Can't connect right now! retry

add The News to homescreen

tap to bring up your browser menu and select 'Add to homescreen' to pin the The News web app

Got it!

add The News to homescreen

tap to bring up your browser menu and select 'Add to homescreen' to pin the The News web app

Got it!
December 25, 2010

Is the flood over in Pakistan?


December 25, 2010

Is the flood over in Pakistan? No. Most certainly not. Notwithstanding the massive relief, rehabilitation and reconstruction operations carried out by the government and people of Pakistan, the floodgates of devastations in the wake of the worst natural disaster in recent times continues to claim lives due to outbreak of epidemics, lack of health facilities, and shortage of food, shelter and clothing.
How horrendous life has been after the deluge is unfortunately fading away from the focus of the international media. No doubt, the media has more spicy things to go after, such as Wikileaks. But it must not ignore what Pakistan continues to waddle through in the aftermath of a natural calamity described by UN secretary general Ban Ki-Moon as a slow tsunami, and six times bigger than any other catastrophe in the last fifty years. The flood sweeping from the northern tip of Pakistan down to Sindh affected a landmass the size of England, uprooting more than 20 million people.
Floodwater has not yet receded in many areas. According to recent reports following the visit of the European Union delegation to Pakistan, stagnant water may take months to dry, particularly in Sindh where, due to geographical factors, the water will stay longer. Dislocated victims put up in tented settlements, lack of infrastructure and no means of livelihood have compounded their sufferings.
Reconstruction work is in full swing, thanks to domestic and international agencies. As a resilient nation, Pakistanis are doing their best to get back on their feet. No doubt there are gigantic challenges ahead, but these floods have opened new venues of opportunities to everyone, within Pakistan and abroad.
Although assessment is being made of infrastructural losses, there are estimates that nearly 2,433 miles of roads and 3,508 miles of railway lines, 45 bridges, and nearly 10,000 schools and 1.7 million houses are destroyed, waiting to be built again, and that certainly offers an

enormous scope for investment and cooperation, as well as people’s goodwill to gain. Pakistan’s hour of adversity offers a potential of playing a positive role in rebuilding its national economy to add to its power to fight terrorism more effectively. Construction of 1.7 million houses alone offers a big business opportunity.
The government of Pakistan’s Flood Relief and Early Recovery Plan, 2010, launched in collaboration with the United Nations for realising the goal of a sustainable, meaningful and productive recovery of the flood-affected areas is a way forward. The National Disaster Management Authority has so far approved 397 projects in the fields of agriculture, community restoration, coordination and support, education and food security, with an estimate of $1.9 billion. For the approval and execution of projects the government has put in place effective monitoring and evaluation mechanisms.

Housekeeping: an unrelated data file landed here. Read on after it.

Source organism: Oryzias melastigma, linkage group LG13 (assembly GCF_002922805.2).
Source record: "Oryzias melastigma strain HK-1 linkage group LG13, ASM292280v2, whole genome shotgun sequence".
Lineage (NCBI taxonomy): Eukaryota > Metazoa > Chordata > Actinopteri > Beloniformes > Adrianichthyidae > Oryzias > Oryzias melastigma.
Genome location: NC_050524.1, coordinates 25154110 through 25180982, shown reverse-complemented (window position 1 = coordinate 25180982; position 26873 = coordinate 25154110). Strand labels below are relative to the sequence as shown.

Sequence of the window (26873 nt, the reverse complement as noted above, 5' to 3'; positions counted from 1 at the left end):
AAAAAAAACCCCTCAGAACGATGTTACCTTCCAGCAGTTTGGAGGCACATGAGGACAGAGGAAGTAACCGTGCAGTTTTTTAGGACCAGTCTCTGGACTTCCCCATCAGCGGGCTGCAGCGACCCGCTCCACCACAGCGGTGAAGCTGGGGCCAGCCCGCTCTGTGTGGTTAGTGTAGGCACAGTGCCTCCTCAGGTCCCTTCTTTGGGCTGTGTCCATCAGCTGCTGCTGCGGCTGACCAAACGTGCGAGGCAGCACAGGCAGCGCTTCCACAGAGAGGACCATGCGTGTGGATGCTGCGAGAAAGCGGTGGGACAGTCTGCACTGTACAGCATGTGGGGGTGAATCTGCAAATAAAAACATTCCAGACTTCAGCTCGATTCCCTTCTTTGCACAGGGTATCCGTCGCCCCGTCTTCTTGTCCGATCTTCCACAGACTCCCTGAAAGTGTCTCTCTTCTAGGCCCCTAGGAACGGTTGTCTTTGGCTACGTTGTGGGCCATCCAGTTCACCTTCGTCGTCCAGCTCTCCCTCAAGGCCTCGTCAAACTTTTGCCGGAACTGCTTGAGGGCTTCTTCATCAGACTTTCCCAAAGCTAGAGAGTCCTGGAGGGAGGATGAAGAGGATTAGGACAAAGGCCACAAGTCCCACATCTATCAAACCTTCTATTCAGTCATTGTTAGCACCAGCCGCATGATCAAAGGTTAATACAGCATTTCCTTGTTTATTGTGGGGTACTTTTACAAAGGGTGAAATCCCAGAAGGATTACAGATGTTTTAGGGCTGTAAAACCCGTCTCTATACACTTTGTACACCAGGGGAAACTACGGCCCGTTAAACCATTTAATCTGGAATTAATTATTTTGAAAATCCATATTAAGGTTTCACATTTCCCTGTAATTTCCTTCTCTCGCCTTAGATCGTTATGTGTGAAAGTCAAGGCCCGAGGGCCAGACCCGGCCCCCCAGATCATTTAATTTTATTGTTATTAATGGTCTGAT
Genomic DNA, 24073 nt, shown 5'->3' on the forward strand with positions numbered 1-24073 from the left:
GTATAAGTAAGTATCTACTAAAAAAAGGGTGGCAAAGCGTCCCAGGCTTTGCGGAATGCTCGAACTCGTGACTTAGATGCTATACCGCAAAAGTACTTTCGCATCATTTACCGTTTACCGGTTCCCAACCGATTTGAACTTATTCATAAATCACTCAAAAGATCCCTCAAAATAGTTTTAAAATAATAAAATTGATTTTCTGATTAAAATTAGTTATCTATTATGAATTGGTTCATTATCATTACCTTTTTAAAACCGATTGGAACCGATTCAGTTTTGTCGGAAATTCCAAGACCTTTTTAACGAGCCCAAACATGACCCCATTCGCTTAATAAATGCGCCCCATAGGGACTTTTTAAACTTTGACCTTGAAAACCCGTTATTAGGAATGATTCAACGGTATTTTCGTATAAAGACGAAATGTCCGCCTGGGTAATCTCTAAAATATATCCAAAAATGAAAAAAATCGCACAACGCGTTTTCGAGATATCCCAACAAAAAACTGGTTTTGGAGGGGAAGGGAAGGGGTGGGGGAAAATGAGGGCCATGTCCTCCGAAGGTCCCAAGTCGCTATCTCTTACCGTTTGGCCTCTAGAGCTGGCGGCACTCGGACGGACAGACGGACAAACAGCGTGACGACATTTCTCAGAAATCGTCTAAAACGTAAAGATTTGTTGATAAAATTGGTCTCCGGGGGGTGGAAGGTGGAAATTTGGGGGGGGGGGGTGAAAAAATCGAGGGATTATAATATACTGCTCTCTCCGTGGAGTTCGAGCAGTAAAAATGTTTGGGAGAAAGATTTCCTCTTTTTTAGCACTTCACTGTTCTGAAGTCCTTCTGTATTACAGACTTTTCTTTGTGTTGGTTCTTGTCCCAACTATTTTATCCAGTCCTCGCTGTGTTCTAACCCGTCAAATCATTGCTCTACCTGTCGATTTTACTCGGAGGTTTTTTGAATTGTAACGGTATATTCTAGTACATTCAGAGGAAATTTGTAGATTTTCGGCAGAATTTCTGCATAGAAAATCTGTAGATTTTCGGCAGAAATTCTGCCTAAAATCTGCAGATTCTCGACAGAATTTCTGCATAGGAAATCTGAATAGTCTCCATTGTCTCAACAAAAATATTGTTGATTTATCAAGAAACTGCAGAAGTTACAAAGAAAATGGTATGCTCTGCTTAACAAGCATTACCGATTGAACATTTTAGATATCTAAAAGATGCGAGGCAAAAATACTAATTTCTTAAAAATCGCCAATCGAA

Construction and reconstruction always generate employment. “Dig a hole, fill a hole” was Roosevelt’s policy to combat unemployment and affects of the Great Depression of the 1930s in the United States. The construction sector has a multiplier impact that leads to employment and production opportunities, which generate multifaceted economic openings.
Pakistan today is open for reconstruction. These immense opportunities cannot be overlooked for investing in construction of housing colonies, schools and hospitals, as well as the building of roads and bridges.
Innovative methods are being adopted in many countries to take full advantage of the advancement in technologies in construction. Pakistan offers a chance for sharing these experiences more than ever before. It is easy to introduce resource efficient methods in agriculture farming, livestock and dairy farming, once thriving businesses which were completely washed away in the floods, as these activities began to gain momentum again.
Climate change and environmental factors are other areas where more cooperation in conducting researches for the benefit of humankind can be carried out. A recent report by the American-run Refugees International estimates that as many as 200 million people will be displaced by natural disasters and climate change around the world by 2050, affecting the world’s poorest and most crisis-prone countries. The report advises that countries around the world must recognise the threat represented by the massive floods that hit Pakistan.
According to Michel Gabaudan, president of Refugees International, “the massive flooding in Pakistan is a wakeup call that starkly highlights the real threats we face from climate-related disasters.” The study describes it as an opportunity for planning for protection against future disasters. A lot has been mentioned on the mismanagement of the irrigation system in Pakistan. This is yet another area that needs urgent attention where many countries could come forward with scientific and technical cooperation.
The opportunities Pakistan offers today are immense, but time is of the essence. We will have to start attracting investment now. Once the people go back to the rut and start living in quick-fix shanties again without adopting necessary and quality changes, the chance to bring about a revolutionary change in living will be lost for ever.
The writer is Pakistan’s high commissioner to the UK.

Topstory minus plus

Opinion minus plus

Newspost minus plus

Editorial minus plus

National minus plus

World minus plus

Sports minus plus

Business minus plus

Karachi minus plus

Lahore minus plus

Islamabad minus plus

Peshawar minus plus